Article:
Ethics Rules and Corporate Gifts

Public institutions feel a pinch as the state of Connecticut tightens regulations governing donations by companies.
December 29, 2006

University of Connecticut officials believe they are missing out on millions of dollars in corporate contributions, and the Connecticut State University system says that companies are deciding to forgo substantial gifts.

The cause? Not an economic downturn, but new state ethics rules designed to limit the ability of corporations to curry favor with state officials. University representatives say that the changes will hurt students and researchers, but a state ethics official says that it will cut out the ability for companies to curry favor and win contracts.

“People are reluctant to give,” said David Vance, vice president of finance and controls at the University of Connecticut Foundation. “The last thing they want to do is make a gift and then end up on the front page of a newspaper for an ethics violation.”

“We’re just a watchdog doing its job,” said Ben Bycel, executive director of Connecticut’s Office of State Ethics, an independent agency that is financed by the state.

The controversy centers on laws passed in 2005 that limit gifts from state contractors. In April 2006, a citizens’ board with the Office of State Ethics interpreted the law in ways that will not allow businesses that contract with the state to make donations to state institutions, critics say.

“It was that ruling that impacted our ability with regard to our foundation,” said Jill Ferraiolo, the assistant vice chancellor for governmental affairs with the Connecticut State University system. Ferraiolo said that Western Connecticut State University lost out on a $40,000 pledge from a construction contractor, and a local health care company will not be donating any equipment to the nursing program at Southern Connecticut State University.

Meanwhile, Vance said that UConn’s foundation is way behind on corporate gifts. Companies normally donate about $9 million annually to the foundation. But halfway through the new fiscal year, company contributions have reached only $1.4 million; the shortfall comes in funds that normally pays for scholarships and funds research.

Vance said that the university is also missing out on other types of corporate support such as donated equipment. “These kinds of gifts are also prohibited, and that has also had an impact.”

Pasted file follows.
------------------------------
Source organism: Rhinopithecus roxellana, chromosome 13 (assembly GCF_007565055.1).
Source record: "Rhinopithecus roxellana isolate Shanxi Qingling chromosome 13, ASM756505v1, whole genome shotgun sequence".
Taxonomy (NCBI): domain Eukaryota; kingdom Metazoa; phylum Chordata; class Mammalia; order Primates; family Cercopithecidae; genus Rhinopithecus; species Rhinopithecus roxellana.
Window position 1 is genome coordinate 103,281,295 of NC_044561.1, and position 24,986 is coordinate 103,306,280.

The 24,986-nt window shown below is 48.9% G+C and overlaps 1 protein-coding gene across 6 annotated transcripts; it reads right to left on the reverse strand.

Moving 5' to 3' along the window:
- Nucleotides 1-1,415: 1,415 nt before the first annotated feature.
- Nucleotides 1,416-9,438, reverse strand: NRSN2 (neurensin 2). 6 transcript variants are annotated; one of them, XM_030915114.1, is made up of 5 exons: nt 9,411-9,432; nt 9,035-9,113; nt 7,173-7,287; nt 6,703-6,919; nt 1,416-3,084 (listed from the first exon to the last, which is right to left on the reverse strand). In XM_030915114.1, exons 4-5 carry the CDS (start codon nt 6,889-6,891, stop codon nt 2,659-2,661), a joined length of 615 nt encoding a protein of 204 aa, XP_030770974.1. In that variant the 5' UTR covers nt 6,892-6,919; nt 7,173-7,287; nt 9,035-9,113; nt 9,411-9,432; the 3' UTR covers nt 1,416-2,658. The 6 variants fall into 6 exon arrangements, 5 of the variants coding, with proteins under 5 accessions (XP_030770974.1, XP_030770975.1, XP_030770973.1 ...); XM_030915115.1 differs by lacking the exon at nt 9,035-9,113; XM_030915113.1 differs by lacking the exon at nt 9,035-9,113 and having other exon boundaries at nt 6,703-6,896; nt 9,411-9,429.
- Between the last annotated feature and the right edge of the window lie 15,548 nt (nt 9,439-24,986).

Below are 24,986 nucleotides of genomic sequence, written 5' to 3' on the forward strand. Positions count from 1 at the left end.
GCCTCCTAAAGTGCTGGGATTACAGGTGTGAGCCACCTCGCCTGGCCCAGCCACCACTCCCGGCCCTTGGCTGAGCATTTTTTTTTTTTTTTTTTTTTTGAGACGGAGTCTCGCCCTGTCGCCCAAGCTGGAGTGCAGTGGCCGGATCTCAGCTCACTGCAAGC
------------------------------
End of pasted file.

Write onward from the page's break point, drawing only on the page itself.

Bycel acknowledged that some people are confused about his agency’s rulings, and that the uncertainty might be scaring off donors. For instance, a company that does business with the state’s Department of Transportation might believe that this prohibits it from making a gift to UConn. But Bycel said that this is not the case. Only companies that do business directly with a university would be prohibited from making gifts to it.

He said that lawyers with his office have tried to meet with officials from UConn’s foundation to help them figure out which companies are forbidden from making university gifts, but the foundation does not want to release its donor list. One plausible reason for why the foundation has seen a shortfall in donations, Bycel said, is because companies that have contracts with the university do not want to break the law by giving gifts.

“These are not mysterious ties,” Bycel said, adding that he was once a general counsel to a large university. “The point of business is to gain access and influence. And it is our job to level the playing field.”

When questioned, Ferraiolo acknowledged that the contractor that pulled its pledge from Western Connecticut State University does business with that campus. She added that she expects state legislators to make changes to the law when it meets in January.

“Everyone is hamstrung right now,” said Kevin Hennessy, a staff lawyer with the Connecticut Business and Industry Association. Hennessy said that companies like to contribute to educational causes, and he expects that legislators will try to correct the problem next month. Despite Bycel's assertions to the contrary, he said he believes that any state contractor is inhibited from making donations to the university, even if it does not have contracts with the institution, he said.

Bycel said that his office has submitted some proposed changes to the legislature, but he is not certain how things will transpire next month. He said that his office is only concerned with contractors that are working directly with a university, and that he does not want to stop other companies from helping out. “Are we trying to stop kids from getting scholarships? Of course not,” he said.

But the changes he has proposed will still block campus contractors from trying to curry favor by making gifts to the university. “The law, as we proposed it, won’t make them happy,” he said.


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